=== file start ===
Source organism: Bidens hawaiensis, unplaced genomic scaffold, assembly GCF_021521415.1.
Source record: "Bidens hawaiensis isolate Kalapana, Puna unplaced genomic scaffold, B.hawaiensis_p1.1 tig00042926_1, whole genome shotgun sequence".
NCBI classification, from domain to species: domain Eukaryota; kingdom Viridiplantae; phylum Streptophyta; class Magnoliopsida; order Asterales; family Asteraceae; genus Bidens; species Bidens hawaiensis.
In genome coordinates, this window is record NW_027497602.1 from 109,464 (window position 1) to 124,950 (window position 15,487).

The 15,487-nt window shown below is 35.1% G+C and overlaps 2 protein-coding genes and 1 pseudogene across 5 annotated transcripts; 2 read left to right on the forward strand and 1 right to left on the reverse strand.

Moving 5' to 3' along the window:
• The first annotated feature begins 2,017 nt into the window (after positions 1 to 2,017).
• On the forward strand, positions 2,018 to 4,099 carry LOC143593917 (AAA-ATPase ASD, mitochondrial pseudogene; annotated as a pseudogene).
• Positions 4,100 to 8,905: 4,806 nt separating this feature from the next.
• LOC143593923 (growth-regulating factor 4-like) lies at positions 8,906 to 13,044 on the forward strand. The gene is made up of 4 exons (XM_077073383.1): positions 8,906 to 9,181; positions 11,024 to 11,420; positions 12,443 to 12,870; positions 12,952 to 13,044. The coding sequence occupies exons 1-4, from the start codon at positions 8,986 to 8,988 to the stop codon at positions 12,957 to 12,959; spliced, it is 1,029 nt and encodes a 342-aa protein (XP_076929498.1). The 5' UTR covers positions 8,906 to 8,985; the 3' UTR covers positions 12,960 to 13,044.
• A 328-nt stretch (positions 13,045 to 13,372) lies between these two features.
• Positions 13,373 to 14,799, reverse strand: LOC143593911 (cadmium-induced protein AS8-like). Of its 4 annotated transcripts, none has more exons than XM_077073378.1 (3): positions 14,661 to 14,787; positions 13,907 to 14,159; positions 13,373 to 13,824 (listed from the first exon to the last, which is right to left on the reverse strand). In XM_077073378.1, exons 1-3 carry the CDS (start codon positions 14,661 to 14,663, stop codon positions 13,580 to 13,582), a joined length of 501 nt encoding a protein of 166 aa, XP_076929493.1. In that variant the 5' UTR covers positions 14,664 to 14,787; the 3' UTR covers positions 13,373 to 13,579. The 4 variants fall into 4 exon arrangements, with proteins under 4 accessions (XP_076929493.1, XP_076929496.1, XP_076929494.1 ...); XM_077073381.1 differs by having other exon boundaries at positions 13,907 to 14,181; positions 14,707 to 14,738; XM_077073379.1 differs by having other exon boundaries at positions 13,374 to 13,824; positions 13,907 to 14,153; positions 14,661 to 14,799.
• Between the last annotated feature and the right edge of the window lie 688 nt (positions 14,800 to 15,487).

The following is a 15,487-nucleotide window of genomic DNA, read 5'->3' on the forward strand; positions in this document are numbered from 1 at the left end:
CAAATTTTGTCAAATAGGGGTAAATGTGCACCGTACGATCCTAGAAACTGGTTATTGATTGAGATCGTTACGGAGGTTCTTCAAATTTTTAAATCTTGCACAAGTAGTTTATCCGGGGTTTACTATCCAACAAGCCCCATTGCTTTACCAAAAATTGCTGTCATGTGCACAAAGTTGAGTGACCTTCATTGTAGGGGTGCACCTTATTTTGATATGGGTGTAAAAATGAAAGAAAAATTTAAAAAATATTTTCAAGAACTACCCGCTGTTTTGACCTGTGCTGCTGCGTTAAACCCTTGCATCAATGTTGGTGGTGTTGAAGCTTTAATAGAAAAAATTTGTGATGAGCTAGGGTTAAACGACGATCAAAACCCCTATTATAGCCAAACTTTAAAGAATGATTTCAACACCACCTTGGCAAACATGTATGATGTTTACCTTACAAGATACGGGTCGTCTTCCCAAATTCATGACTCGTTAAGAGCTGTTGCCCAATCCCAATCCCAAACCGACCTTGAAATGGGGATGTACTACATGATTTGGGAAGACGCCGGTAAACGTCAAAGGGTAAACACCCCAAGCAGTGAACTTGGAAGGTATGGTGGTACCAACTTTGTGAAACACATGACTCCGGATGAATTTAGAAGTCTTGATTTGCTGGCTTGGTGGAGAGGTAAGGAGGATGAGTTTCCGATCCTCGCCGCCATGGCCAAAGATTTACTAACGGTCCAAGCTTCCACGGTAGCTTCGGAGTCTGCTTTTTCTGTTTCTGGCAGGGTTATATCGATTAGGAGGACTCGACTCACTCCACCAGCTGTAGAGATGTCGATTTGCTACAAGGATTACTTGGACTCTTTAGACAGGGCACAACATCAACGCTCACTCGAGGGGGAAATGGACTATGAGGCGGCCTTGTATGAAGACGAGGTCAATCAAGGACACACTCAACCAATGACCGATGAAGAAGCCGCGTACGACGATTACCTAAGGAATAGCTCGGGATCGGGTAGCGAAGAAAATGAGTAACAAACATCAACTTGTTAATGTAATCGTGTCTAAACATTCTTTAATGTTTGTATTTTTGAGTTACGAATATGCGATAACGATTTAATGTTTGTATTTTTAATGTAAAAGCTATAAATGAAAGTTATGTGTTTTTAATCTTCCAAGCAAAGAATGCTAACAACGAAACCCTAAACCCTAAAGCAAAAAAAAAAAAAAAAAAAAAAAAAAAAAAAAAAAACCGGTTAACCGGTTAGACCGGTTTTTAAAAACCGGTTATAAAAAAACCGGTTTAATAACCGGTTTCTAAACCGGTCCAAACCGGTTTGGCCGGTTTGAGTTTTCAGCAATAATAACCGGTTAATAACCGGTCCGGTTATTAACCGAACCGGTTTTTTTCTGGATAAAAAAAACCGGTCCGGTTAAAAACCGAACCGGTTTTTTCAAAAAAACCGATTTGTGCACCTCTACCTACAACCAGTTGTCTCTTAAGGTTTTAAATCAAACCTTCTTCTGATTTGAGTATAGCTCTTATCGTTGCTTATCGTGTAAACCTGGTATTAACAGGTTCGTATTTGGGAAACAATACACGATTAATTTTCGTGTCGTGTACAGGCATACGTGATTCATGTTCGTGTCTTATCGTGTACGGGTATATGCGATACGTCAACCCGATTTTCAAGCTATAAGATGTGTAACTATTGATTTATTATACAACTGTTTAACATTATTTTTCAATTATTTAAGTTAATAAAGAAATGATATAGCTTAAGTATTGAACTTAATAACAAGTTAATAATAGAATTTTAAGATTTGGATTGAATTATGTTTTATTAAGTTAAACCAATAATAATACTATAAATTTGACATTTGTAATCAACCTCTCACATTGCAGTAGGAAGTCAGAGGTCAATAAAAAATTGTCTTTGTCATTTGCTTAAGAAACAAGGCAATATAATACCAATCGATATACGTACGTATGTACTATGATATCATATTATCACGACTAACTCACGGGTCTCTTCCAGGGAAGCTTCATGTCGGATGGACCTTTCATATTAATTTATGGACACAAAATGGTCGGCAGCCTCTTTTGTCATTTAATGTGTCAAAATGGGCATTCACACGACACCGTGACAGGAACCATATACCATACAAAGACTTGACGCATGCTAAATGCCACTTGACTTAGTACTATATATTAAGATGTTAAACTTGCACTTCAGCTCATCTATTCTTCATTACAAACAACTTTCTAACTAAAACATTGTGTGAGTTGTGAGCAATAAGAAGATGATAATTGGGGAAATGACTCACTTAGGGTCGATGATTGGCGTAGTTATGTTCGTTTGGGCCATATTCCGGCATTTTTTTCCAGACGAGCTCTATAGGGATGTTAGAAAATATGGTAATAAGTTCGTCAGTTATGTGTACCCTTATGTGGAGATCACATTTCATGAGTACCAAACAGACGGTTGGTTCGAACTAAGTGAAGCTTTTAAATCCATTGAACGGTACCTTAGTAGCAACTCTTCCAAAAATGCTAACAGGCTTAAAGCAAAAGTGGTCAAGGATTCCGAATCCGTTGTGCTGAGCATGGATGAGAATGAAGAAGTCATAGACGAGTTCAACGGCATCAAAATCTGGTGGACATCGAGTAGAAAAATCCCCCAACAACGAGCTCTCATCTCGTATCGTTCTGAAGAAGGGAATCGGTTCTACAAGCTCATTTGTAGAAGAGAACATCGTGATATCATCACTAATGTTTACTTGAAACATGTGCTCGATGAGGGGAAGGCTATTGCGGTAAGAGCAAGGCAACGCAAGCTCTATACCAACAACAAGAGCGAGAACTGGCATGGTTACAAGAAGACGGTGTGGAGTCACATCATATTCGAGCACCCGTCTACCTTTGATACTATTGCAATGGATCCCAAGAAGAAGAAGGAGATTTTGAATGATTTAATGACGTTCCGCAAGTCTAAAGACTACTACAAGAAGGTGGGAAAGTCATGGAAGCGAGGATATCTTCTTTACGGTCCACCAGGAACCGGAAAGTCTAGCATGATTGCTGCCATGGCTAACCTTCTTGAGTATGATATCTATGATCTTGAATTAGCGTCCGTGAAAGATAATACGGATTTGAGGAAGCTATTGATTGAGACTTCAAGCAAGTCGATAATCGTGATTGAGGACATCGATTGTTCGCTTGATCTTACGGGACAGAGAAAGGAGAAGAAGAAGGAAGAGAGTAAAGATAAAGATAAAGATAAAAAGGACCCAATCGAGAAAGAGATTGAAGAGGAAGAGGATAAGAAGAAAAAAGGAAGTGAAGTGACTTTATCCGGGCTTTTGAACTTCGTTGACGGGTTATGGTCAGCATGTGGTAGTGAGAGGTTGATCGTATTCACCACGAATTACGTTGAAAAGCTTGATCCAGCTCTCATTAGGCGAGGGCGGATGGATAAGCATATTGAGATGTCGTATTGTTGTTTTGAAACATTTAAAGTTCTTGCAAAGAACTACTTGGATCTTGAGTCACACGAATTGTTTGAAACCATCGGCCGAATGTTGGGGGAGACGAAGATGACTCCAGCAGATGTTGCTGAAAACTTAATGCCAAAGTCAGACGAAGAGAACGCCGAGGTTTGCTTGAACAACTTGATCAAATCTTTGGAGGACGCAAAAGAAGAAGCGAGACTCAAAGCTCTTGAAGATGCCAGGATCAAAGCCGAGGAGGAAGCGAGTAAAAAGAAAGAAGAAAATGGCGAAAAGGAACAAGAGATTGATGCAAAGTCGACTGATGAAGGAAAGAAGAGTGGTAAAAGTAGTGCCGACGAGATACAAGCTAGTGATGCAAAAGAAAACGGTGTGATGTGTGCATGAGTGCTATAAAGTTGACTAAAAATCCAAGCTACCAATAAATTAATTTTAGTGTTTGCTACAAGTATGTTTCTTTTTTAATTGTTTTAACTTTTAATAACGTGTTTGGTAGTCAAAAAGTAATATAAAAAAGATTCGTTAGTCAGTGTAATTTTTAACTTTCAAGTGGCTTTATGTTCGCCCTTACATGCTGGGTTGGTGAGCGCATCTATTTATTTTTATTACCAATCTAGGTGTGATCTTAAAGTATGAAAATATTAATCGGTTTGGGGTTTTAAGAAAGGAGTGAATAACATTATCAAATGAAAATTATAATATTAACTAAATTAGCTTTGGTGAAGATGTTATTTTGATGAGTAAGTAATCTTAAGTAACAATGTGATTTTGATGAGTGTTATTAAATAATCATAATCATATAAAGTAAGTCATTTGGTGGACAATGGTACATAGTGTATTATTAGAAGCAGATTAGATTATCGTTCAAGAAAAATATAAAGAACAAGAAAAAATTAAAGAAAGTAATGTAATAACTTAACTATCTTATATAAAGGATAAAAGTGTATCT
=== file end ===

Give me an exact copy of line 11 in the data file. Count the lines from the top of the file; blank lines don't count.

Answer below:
• A 328-nt stretch (positions 13,045 to 13,372) lies between these two features.